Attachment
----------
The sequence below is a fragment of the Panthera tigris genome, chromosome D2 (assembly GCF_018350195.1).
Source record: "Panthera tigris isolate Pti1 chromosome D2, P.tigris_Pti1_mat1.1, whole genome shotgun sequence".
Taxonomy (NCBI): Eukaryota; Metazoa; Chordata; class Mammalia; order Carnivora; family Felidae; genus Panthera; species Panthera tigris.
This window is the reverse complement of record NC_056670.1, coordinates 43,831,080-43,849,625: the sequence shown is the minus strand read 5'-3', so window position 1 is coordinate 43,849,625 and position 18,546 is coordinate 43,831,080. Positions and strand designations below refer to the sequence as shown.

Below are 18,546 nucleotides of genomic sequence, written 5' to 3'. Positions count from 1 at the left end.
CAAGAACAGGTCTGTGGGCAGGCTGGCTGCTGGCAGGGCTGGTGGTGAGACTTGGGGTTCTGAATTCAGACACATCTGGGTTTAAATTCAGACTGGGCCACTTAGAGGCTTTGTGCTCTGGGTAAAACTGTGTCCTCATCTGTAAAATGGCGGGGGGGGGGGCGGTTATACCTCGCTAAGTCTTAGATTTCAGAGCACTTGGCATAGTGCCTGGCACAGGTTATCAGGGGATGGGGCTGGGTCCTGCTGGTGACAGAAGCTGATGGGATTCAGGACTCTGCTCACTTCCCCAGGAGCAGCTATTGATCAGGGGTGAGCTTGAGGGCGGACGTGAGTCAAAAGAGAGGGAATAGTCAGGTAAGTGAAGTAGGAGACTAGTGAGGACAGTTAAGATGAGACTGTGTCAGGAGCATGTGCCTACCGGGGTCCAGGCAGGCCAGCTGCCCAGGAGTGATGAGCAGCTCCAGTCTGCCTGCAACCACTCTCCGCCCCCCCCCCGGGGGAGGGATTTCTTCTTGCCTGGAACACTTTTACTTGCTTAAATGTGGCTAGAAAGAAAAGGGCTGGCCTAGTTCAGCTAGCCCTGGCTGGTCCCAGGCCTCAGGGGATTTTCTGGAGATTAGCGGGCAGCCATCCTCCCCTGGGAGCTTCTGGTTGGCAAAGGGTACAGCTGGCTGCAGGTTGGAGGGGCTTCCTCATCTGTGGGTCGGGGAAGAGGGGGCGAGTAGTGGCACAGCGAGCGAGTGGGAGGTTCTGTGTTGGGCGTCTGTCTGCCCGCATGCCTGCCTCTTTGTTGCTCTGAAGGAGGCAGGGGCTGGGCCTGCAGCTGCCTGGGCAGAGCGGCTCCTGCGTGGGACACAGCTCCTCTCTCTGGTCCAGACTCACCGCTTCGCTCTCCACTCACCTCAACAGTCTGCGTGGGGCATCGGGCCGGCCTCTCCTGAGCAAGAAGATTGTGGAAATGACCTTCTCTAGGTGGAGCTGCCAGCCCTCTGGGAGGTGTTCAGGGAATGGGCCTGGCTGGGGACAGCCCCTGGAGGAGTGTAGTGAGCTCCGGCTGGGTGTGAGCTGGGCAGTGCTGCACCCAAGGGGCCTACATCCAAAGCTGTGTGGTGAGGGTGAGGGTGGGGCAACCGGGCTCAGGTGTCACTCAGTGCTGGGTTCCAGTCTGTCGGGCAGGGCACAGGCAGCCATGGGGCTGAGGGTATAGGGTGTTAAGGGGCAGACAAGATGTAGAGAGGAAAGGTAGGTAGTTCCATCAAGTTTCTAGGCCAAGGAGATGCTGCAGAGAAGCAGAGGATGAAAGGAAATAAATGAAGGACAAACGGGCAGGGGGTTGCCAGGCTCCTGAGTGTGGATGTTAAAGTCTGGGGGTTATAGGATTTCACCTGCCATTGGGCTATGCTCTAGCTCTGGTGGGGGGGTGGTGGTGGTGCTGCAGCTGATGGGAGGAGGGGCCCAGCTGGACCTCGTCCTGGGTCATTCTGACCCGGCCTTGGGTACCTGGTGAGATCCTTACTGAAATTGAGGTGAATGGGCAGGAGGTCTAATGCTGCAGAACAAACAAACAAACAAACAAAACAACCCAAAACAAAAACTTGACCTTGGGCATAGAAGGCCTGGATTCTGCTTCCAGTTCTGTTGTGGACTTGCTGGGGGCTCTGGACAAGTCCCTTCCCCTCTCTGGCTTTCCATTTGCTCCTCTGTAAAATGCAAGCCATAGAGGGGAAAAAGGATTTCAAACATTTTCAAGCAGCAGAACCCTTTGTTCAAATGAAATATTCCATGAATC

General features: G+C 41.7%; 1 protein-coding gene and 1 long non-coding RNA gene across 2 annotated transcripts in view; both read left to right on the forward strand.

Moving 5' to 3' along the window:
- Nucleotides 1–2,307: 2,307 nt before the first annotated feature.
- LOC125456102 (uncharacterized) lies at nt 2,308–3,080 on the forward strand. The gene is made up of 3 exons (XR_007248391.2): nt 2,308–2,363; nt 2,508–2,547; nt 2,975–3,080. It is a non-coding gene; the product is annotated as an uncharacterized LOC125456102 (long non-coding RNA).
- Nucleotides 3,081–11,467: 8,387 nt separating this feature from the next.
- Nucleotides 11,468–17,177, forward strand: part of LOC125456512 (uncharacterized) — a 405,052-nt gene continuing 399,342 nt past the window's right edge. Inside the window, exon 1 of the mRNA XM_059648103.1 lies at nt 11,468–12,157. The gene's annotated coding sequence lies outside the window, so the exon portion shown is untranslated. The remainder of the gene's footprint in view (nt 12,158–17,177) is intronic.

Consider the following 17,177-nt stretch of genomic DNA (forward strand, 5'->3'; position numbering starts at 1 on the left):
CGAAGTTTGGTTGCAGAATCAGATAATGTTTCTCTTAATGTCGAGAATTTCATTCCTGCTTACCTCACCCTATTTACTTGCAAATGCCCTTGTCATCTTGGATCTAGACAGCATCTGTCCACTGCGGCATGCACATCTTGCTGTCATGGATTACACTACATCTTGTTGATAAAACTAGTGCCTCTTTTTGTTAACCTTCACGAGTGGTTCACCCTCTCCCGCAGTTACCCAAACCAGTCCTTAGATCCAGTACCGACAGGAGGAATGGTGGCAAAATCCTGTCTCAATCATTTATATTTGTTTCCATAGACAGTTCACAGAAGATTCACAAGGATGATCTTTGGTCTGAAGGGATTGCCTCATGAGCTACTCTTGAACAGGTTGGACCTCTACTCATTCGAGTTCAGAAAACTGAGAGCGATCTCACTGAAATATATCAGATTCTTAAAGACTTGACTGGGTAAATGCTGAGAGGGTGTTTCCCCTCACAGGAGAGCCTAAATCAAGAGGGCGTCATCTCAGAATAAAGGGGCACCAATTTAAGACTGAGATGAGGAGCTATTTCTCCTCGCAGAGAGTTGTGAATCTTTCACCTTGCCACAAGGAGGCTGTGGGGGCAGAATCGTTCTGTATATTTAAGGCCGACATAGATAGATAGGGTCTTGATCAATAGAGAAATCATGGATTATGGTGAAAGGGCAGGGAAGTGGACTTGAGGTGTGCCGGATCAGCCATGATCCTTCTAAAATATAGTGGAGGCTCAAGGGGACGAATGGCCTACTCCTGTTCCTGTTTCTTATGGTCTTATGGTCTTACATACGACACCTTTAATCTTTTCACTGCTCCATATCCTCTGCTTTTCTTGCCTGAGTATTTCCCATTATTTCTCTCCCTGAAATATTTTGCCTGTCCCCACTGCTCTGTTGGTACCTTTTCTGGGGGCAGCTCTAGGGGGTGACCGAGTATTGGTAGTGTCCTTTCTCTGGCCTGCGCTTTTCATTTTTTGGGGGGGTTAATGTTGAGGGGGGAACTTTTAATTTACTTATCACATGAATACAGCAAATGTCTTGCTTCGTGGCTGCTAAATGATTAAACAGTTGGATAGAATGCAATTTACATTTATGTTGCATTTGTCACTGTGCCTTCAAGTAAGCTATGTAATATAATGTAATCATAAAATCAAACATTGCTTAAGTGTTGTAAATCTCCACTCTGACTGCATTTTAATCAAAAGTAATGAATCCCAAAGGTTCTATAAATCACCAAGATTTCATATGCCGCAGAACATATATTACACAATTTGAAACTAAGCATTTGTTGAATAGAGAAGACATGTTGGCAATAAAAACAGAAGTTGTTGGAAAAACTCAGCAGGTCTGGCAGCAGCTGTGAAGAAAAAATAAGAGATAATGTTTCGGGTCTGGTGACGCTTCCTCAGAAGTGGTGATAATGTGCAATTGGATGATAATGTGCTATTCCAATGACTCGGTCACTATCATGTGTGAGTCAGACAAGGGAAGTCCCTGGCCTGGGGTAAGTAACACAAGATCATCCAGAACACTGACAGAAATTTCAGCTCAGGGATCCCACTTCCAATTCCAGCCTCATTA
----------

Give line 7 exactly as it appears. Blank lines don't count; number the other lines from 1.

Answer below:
General features: G+C 41.7%; 1 protein-coding gene and 1 long non-coding RNA gene across 2 annotated transcripts in view; both read left to right on the forward strand.